Penderyn Whisky

storyWhen you are the only game in town, the temptation to sit back on your heels must be great. However, that’s certainly not the case with Penderyn Whisky of Wales. Recently we spoke with the company’s Commercial Director Sian Whitelock about how they continue to innovate and invest in their single malt.

What are your own roots?
I was born and raised in South Wales, Port Talbot, and I still live here, very close to Aberavon Beach, which holds very many fond memories for me of my childhood with my family.

When and why did you get involved with Penderyn?
I joined Penderyn in 2005. The owner of the Industrial Services company that I previously worked for sold their business and invested in a number of other businesses, and Penderyn was one of them. Whilst I stayed at the old company for a little while, I was soon to be offered a Director’s position at Penderyn and was delighted to be part of the team.

What are the challenges of the job?
Whisky is a matured product, so what’s distilled today isn’t ready for sale for a number of years. We have been growing steadily year on year, but also have to manage limited whisky stock availability. Having built additional stills and production capability over the past year means that we will have plenty more room for growth in about four to five years. In the meantime, we have to manage supply and stocks very carefully.

What are the rewards?
Seeing the company grow steadily to the respected position we are in today is very satisfying. Day to day, meeting new customers and discussing and tasting Penderyn is always rewarding.

What is the company’s history and mandate?
The company is privately owned and was set up in 1998. It evolved from an initial discussion between a group of friends talking in the local pub about how there wasn’t a Welsh whisky. The rest, as they say, is history.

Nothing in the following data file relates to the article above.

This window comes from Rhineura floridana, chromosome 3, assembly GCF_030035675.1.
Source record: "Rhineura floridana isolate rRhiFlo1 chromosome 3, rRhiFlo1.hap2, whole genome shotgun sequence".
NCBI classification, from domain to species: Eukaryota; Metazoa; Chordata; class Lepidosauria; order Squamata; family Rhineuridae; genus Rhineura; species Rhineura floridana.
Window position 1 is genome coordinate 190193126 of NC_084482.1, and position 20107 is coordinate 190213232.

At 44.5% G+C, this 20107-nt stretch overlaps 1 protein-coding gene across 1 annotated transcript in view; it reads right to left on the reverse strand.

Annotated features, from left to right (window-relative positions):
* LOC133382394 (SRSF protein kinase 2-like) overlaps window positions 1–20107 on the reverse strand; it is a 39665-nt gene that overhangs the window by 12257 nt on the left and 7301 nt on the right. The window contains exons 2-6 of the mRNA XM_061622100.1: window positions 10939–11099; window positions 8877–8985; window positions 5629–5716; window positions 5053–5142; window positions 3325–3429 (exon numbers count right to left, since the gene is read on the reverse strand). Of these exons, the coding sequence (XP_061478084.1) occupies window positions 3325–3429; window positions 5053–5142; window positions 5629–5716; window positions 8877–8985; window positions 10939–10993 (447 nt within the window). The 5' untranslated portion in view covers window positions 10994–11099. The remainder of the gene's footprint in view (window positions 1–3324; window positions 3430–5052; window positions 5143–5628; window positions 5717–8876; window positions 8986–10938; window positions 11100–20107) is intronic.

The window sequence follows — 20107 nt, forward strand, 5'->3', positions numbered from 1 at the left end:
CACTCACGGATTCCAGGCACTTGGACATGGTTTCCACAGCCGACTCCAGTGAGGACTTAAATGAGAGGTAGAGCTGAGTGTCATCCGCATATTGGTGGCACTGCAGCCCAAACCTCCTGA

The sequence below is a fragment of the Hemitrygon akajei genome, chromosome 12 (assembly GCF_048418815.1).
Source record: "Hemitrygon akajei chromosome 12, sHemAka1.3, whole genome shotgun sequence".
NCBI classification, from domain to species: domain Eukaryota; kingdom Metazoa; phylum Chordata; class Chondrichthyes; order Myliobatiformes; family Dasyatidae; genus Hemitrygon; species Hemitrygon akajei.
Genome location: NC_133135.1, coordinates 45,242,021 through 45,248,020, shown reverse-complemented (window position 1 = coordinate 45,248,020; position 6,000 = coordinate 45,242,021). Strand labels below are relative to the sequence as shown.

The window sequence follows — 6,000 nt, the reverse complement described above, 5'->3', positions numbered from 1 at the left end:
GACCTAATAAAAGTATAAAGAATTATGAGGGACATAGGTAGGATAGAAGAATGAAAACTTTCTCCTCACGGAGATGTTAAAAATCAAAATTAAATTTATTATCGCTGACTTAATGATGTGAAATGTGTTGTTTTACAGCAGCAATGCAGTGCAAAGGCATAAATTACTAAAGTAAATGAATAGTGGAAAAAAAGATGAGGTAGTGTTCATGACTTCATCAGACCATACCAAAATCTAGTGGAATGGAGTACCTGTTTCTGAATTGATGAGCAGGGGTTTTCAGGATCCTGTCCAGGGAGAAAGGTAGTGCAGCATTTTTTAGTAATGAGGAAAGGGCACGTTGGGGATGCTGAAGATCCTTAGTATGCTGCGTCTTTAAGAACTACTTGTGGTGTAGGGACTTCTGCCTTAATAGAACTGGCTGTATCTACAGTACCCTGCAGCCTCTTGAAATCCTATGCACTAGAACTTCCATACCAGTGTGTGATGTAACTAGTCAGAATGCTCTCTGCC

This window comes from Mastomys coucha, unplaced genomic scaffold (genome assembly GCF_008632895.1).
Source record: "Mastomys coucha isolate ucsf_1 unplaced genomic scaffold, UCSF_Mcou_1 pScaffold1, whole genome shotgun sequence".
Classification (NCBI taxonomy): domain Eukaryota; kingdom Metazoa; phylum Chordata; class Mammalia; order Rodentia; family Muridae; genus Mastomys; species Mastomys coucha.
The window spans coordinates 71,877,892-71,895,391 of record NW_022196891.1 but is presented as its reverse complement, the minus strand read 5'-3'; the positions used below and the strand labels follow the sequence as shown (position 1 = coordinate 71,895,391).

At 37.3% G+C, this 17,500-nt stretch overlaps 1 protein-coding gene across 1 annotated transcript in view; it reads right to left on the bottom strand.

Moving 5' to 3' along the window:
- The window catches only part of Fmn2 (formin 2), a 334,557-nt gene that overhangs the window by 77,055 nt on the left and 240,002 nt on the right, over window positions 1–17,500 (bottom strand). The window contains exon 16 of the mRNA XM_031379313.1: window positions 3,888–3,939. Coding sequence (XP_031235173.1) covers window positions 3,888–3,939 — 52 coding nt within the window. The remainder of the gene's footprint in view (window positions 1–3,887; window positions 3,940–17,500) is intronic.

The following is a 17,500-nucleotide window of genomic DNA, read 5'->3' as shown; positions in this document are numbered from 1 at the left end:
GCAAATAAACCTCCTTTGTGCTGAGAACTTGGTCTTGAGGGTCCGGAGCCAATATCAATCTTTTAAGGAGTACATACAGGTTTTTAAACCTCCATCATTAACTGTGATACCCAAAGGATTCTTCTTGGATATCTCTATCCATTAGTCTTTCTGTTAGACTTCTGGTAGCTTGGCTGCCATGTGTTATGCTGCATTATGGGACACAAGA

How is Penderyn unique in the marketplace?
As the only distillery in Wales, Penderyn is unique in its revival of whisky making in the country. We also use a very modern still configuration, which delivers a new-make spirit that is very unique, flavourful and fruity.

What’s next on the company’s agenda?
Penderyn has invested heavily this year in additional stills and mashing facilities that will allow us to grow our sales three to four times that of current sales levels. This will require much planning and preparation for these increases and the development of new markets.

What are your thoughts on the state of Wales’ whiskey industry?
At present, Penderyn is the only player in the Welsh whisky industry. However, that may change in the future, and if it does, I think it will be a positive change. Wales could develop its own whisky category to sit alongside scotch and world whiskies. Penderyn is currently selling all that can be produced, so for us, business is good.

What can be done to grow the industry?
At present, we are slightly constrained by stock, but when our stock from increased production is available, then we will be targeting growth with existing markets and also new export markets not yet explored.